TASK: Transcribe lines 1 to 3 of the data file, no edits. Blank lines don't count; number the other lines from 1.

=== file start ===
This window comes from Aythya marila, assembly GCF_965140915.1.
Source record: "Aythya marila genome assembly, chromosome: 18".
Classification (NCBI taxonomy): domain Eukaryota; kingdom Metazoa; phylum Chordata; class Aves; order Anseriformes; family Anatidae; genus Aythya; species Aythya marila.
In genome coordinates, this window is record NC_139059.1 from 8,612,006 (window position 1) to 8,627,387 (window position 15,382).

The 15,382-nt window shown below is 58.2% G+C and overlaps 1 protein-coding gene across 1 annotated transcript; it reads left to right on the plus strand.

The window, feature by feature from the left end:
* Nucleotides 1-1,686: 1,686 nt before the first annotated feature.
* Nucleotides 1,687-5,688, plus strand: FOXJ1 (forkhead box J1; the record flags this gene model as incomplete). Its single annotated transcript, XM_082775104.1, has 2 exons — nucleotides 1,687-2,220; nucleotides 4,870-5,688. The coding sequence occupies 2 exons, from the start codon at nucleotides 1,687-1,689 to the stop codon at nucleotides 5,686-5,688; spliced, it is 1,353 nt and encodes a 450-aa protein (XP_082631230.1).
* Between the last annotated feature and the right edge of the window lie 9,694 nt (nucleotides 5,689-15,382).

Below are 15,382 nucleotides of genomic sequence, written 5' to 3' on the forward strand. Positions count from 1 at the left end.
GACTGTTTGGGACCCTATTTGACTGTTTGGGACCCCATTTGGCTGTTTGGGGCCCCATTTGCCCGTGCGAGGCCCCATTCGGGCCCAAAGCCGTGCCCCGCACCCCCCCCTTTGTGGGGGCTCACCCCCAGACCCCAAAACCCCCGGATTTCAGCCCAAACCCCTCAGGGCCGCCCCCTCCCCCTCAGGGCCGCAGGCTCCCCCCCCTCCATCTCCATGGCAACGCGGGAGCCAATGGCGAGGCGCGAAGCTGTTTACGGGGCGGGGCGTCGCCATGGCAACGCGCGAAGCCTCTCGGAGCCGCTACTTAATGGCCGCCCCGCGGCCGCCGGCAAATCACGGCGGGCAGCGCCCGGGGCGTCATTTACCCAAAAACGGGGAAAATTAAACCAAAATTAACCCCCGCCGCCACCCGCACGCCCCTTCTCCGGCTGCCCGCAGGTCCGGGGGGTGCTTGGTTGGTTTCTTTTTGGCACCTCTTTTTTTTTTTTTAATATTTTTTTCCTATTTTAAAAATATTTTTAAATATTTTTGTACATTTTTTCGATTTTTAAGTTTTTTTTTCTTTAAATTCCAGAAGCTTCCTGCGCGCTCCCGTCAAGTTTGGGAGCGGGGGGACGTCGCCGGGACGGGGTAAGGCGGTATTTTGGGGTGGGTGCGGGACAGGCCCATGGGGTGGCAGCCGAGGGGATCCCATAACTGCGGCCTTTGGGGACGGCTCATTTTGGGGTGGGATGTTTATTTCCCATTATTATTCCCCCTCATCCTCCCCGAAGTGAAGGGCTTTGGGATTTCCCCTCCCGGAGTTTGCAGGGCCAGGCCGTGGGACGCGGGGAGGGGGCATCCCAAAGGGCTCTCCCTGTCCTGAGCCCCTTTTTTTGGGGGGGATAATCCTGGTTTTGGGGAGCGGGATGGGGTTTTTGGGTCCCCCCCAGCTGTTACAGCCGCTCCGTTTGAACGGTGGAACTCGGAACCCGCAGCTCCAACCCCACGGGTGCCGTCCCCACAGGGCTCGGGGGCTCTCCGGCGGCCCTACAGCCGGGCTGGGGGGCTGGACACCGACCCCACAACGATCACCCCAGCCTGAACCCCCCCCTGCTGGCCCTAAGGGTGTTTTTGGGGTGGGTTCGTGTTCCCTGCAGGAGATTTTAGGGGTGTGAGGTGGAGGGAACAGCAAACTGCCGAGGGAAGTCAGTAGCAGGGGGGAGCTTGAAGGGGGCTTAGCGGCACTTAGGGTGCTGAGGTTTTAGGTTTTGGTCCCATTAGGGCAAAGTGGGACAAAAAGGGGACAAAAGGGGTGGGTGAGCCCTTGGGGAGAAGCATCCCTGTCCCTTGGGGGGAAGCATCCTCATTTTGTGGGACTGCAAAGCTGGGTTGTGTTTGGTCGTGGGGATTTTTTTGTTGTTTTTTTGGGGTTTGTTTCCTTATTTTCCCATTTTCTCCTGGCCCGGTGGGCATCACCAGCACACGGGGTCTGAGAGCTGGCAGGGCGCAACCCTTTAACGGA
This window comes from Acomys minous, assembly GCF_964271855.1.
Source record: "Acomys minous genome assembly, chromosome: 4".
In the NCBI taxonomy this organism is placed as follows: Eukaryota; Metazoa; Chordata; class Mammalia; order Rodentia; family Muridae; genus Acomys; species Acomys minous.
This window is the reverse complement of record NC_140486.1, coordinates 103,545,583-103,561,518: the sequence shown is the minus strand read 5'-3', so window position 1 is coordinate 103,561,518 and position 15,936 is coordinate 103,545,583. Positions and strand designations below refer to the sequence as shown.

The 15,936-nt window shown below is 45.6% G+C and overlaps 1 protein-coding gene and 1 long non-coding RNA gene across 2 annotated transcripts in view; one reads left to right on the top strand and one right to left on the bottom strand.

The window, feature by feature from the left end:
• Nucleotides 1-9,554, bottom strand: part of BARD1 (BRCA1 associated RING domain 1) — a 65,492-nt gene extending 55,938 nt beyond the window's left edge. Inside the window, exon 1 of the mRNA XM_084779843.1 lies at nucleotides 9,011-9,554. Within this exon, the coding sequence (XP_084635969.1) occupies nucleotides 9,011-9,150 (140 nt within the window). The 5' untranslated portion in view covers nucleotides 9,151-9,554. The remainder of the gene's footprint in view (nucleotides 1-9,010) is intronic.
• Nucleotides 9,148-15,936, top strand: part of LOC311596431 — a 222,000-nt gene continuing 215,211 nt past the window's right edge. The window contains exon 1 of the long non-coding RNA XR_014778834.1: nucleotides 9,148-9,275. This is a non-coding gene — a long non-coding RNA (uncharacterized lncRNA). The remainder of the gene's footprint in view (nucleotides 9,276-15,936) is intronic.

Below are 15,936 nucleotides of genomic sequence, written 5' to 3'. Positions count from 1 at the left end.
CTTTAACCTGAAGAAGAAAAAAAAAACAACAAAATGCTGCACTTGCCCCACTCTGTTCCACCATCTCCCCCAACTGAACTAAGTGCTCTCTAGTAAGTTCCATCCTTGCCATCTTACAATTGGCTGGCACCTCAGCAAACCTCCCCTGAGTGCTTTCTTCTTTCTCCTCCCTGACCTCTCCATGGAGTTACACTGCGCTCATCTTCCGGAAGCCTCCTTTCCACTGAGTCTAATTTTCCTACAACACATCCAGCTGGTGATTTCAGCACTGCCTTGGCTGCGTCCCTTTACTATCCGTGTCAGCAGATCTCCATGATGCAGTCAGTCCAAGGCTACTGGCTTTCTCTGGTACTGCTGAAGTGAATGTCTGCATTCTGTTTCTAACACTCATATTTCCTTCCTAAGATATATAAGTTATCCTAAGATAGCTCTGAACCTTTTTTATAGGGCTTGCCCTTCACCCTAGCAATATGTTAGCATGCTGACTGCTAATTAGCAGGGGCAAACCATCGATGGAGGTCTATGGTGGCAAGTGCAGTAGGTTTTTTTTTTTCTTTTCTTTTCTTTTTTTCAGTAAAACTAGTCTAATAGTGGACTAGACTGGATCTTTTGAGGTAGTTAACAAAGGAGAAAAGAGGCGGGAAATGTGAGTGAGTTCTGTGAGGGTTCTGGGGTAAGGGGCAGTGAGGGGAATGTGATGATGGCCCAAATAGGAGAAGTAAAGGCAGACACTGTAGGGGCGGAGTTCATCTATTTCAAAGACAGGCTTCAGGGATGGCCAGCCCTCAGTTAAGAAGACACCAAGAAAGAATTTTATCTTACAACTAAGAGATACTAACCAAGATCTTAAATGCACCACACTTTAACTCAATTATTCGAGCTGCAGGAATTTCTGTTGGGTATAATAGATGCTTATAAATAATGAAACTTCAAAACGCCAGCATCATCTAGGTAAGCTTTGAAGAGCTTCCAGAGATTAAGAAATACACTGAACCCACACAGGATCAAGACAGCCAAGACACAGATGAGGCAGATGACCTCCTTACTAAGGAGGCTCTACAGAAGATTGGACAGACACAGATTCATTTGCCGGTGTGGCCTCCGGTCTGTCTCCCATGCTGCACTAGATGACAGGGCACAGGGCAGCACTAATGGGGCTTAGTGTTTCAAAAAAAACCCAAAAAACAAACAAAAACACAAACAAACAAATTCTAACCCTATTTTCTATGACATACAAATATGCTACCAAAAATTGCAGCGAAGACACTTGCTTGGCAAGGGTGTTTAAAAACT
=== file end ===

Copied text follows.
This window comes from Aythya marila, assembly GCF_965140915.1.
Source record: "Aythya marila genome assembly, chromosome: 18".
Classification (NCBI taxonomy): domain Eukaryota; kingdom Metazoa; phylum Chordata; class Aves; order Anseriformes; family Anatidae; genus Aythya; species Aythya marila.